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September 25, 1934 - Image 16

Resource type:
The Michigan Daily, 1934-09-25

Disclaimer: Computer generated plain text may have errors. Read more about this.


East Determined
To Rise Out Of
Football Cellar,

Purdde Coaching Staff Works
To PerfectNewBackfield Shift

Columbia's Victory
Stanford In Rose
Begins Movement


(Continued from Page 7)
by Minnesota. Bob Hogan and Mike
Sebastia are gone from the back-
field and Skladany All-America end
has played his last game for Pitt.
A glimmer of light appears in the
clouds. Weinstock, Weisenbaugh and
Captain Hartwig will be back, and
if some capable reserves can be found
Pitt may give Princeton a run for
its laurels.
Gar Davison's second year at the
United States Military Academy will
not be as enjoyable as was his first
year. Eight regulars were lost by
graduation from the team that came
within one point of having an un-
beaten season and most of the plebe
stars who were expected to fill this
gap were flunked out. Jack Buckler
is back and perhaps with the help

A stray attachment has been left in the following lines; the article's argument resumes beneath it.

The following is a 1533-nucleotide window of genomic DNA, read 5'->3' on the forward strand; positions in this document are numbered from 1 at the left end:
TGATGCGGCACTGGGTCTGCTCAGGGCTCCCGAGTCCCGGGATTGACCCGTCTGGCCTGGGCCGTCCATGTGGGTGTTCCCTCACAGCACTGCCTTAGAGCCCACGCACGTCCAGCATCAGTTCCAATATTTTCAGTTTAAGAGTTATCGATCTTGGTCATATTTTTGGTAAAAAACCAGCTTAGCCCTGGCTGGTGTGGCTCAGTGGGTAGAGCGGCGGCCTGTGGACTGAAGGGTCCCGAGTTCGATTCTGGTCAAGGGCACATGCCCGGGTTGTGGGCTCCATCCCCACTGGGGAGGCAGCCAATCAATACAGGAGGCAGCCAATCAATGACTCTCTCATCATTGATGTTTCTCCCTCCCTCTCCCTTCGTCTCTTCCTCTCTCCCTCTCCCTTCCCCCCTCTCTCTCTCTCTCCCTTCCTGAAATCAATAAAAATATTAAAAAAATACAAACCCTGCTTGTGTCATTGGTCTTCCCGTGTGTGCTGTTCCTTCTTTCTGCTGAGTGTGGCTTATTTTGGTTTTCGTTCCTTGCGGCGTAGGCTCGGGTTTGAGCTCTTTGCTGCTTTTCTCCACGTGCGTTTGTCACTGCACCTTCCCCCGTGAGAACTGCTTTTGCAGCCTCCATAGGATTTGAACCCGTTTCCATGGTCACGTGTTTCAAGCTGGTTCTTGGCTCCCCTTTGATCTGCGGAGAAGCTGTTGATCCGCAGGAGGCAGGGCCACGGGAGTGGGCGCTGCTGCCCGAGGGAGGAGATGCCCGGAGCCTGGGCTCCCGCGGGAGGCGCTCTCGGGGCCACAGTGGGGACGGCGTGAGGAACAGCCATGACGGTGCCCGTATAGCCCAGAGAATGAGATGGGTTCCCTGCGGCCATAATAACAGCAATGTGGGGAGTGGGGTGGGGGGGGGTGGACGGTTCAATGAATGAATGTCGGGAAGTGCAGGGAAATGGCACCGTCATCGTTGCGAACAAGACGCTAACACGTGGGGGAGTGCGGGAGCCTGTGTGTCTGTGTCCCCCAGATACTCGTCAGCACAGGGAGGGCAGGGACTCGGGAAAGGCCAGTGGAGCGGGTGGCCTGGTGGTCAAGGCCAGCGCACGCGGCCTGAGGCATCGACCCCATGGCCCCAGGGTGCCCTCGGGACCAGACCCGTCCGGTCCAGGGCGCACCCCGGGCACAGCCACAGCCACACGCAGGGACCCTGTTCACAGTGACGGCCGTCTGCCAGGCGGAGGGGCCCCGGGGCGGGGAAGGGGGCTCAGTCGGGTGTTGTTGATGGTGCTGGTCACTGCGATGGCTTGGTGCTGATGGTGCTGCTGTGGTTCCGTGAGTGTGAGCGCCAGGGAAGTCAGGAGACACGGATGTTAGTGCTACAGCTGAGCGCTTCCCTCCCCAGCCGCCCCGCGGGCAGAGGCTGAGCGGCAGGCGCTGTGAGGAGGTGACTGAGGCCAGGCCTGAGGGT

of Stancock, Nazarro and Grove in
the backfield and Stillmann Beall
and Vincent in the line another win-
ning combination will be fashioned.
Tough work ahead for the Cadets.
Down on the Banks of the Severn
the Midshipmen think that for the
first time in a long while their team
has a very good chance to beat the
Army. Rip Miller has been succeeded
by Tom Hamilton as head coach, and
with such men as Borries, Lambert
and Captain Dick Burns a good team
can be molded.
Yale, starting under a new coach,
Ducky Pond, is an uncertainty. Cur-
tin, Whitehead and Rankin may
prove to be the nucleus from which
Yale will make her football come-
back. Ivy Williamson, former Michi-
gan captain, is coaching the ends
and, should turn out a better team
than that which lost to both Prince-
ton and Harvard last year.
Harvard, Dartmouth, New York
University, Cornell and Pennsylvania
do not appear better than they were
last year. New coaches at N. Y. U.
and Dartmouth may produce win-
ning teams but Penn and Cornell do
not seem likely to regain their lost
glory. Manhattan under Chick M.
Meehan is heading for the top but
it will be another year before it hits.
C. C. N. Y. is hopeful under Benny